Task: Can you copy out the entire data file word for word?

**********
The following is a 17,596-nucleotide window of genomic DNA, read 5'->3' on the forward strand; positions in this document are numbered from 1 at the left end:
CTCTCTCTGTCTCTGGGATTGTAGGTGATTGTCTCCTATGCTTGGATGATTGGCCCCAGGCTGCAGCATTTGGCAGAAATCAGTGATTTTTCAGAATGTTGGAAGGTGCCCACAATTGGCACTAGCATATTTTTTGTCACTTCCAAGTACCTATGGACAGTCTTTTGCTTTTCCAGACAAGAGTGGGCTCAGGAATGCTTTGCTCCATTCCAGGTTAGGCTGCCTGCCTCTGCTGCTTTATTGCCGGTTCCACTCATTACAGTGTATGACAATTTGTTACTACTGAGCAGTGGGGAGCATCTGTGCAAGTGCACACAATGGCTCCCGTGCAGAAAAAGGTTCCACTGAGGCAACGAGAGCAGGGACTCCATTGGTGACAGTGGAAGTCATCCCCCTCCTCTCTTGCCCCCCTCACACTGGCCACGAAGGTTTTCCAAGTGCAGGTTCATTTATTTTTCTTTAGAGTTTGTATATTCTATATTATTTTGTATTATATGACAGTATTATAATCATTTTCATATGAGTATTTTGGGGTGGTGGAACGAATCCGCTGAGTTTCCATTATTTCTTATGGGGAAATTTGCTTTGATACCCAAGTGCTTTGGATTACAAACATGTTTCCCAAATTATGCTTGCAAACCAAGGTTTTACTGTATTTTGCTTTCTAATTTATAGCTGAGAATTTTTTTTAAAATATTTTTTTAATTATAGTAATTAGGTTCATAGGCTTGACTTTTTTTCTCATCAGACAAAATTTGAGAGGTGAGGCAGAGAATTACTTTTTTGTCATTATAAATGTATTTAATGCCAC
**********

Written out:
The following is a 17,596-nucleotide window of genomic DNA, read 5'->3' on the forward strand; positions in this document are numbered from 1 at the left end:
CTCTCTCTGTCTCTGGGATTGTAGGTGATTGTCTCCTATGCTTGGATGATTGGCCCCAGGCTGCAGCATTTGGCAGAAATCAGTGATTTTTCAGAATGTTGGAAGGTGCCCACAATTGGCACTAGCATATTTTTTGTCACTTCCAAGTACCTATGGACAGTCTTTTGCTTTTCCAGACAAGAGTGGGCTCAGGAATGCTTTGCTCCATTCCAGGTTAGGCTGCCTGCCTCTGCTGCTTTATTGCCGGTTCCACTCATTACAGTGTATGACAATTTGTTACTACTGAGCAGTGGGGAGCATCTGTGCAAGTGCACACAATGGCTCCCGTGCAGAAAAAGGTTCCACTGAGGCAACGAGAGCAGGGACTCCATTGGTGACAGTGGAAGTCATCCCCCTCCTCTCTTGCCCCCCTCACACTGGCCACGAAGGTTTTCCAAGTGCAGGTTCATTTATTTTTCTTTAGAGTTTGTATATTCTATATTATTTTGTATTATATGACAGTATTATAATCATTTTCATATGAGTATTTTGGGGTGGTGGAACGAATCCGCTGAGTTTCCATTATTTCTTATGGGGAAATTTGCTTTGATACCCAAGTGCTTTGGATTACAAACATGTTTCCCAAATTATGCTTGCAAACCAAGGTTTTACTGTATTTTGCTTTCTAATTTATAGCTGAGAATTTTTTTTAAAATATTTTTTTAATTATAGTAATTAGGTTCATAGGCTTGACTTTTTTTCTCATCAGACAAAATTTGAGAGGTGAGGCAGAGAATTACTTTTTTGTCATTATAAATGTATTTAATGCCAC